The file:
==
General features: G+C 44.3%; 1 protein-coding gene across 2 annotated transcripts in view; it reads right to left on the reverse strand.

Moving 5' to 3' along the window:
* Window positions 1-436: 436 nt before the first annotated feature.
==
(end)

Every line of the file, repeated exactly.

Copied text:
General features: G+C 44.3%; 1 protein-coding gene across 2 annotated transcripts in view; it reads right to left on the reverse strand.

Moving 5' to 3' along the window:
* Window positions 1-436: 436 nt before the first annotated feature.